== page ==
First whale of the day, a Minke whale
While moving around the area with the Minke whales a Fin whale appeared. Then another and another!
Fin whale spout
Some of our whales were behaving better than others so we spent time enjoying any whale that would appear and disappear all around us.
Bolshoi the Fin whale
Eventually we continued on, passed by more Minke whales, and then found ourselves in another area where 3 Fin whales were on the move.
Minke whale
Another Minke whale, another uniquely-shaped dorsal fin!
Minke whale in the foreground while a Fin whale spout is seen in the distance
Fin whale surfacing
It was a nice way to wrap up the trip especially when we saw a Blue shark briefly at the surface.

This afternoon we headed out to where we had luck with whales this morning. We started with a Minke whale but soon found ourselves waiting for another whale to surface close by. A Fin whale was moving in towards us. We ended up spending time with this whale steadily traveling along.
Fin whale at the surface
Fin whale dorsal fin
We got some fantastic looks at this whale even when it began to hold its breath for longer periods of time. Eventually we pressed on, passed another Minke whale and ended the day getting a few looks at a sneaky Fin whale. This whale was not arching its back. Instead, it would suddenly just disappear after getting a breath of air.
Fin whale moving away from us
Always amazing how quickly one of the second largest mammals on Earth can elude us in their watery world.

Saturday, August 27, 2016

Saturday, August 27

Variety was the name of the game today!!  On both trips we spotted fin whales, minke whales, Atlantic white sided dolphins, harbor porpoises, harbor seals and a gray seal!  The bird life included Northern Gannets, Great Shearwaters and even some phalaropes! The seas were pretty smooth allowing us to see clearly into the water to get amazing looks at the curious dolphins, and could even see the minke “mittens”  (white flipper patches) as the minkes cruised by!  It’s so great to see the area so full of life!
minke whale (see the white "mitten"?)
minke whale
fin whale
fin whale
gray seal

dolphin mom and calf
afternoon fin whale
afternoon minke whale

afternoon harbor seal

Friday, August 26, 2016

Friday, August 26

This morning started off like most other mornings of whale watching.  We dropped our lines and headed East towards Jeffreys Ledge in search of whales.  We cruised past the Isles of Shoals and soon found our first of nearly a dozen minke whales!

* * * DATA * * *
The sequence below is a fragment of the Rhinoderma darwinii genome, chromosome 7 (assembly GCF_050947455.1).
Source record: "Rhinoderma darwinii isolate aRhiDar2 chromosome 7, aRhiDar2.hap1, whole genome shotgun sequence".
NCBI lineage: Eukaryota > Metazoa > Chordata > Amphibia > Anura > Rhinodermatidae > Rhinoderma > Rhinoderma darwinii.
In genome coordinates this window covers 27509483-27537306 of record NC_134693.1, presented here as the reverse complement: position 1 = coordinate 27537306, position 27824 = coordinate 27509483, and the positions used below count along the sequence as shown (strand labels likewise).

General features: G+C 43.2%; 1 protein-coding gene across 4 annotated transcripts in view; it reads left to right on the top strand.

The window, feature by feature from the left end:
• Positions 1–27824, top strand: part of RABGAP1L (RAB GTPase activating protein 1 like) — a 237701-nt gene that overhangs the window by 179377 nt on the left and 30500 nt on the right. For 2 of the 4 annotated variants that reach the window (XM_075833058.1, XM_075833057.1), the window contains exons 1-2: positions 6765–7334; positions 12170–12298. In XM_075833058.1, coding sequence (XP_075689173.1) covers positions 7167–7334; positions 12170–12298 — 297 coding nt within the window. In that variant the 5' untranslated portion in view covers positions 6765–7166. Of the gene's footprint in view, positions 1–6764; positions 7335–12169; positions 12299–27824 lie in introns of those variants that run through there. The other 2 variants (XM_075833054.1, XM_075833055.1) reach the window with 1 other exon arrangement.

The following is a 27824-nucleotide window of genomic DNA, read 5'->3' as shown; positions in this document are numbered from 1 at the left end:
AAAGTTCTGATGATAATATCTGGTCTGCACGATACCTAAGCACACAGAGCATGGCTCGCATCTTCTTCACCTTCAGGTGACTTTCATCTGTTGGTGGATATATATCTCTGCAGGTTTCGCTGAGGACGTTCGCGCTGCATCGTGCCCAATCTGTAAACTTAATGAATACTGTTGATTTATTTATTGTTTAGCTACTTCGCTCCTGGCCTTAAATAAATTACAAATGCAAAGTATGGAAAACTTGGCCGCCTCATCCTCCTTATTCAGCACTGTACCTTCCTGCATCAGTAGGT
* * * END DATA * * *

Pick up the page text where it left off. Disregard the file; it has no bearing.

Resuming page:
As we were hanging out with the minkes, we got a call on the radio from one of our seasoned fisherman friends informing us of some whales he saw to our south.  Captain Dan said that 2 of the 3 whales were of a different color than the ones he’s used to seeing. They were sort of a blue-gray, and not the dark gray or black he usually sees.  Hmmm, we thought. His description sounded like they could be blue whales, the largest animal ever to live on Earth! But could it be?   Blue whales are really rare in our area. In the Atlantic, they are usually sighted off the St. Lawrence in Canada. We might see a blue whale every 5-10 years, so it was possible, but rare.  We made our way down to that location, along with another curious whale watching boat.  They spotted some blows, but the whale was being elusive, coming up for just one breath and then spending 12 minutes underwater, and resurfacing a half mile away. They were only seeing the blows so they weren’t sure what species of whale it was. We arrived and after a lot of patience, saw the whale. It was indeed a blue whale. BUT….not just one, but two blue whales!! Amazingly awesome!!  In my 20+ years of watching whales around here, I’ve only seen blue whales 3 times before. And I’ve never seen 2 together! I could go on and on about how excited our entire crew was, but you get the picture.   And speaking of pictures, we did get lots of great images of these 2 whales, so we can tell them apart by their tiny dorsal fins and unique mottling patterns. We’ll be sending these photos off to researchers in Canada who study blues and see if they recognize our whales. I’ll be sure to update when we hear back!!

Blue whales under the boat!!
So on the ride in, we weren’t quite done watching whales, and found a fin whale and even an ocean sunfish! Fantastic morning!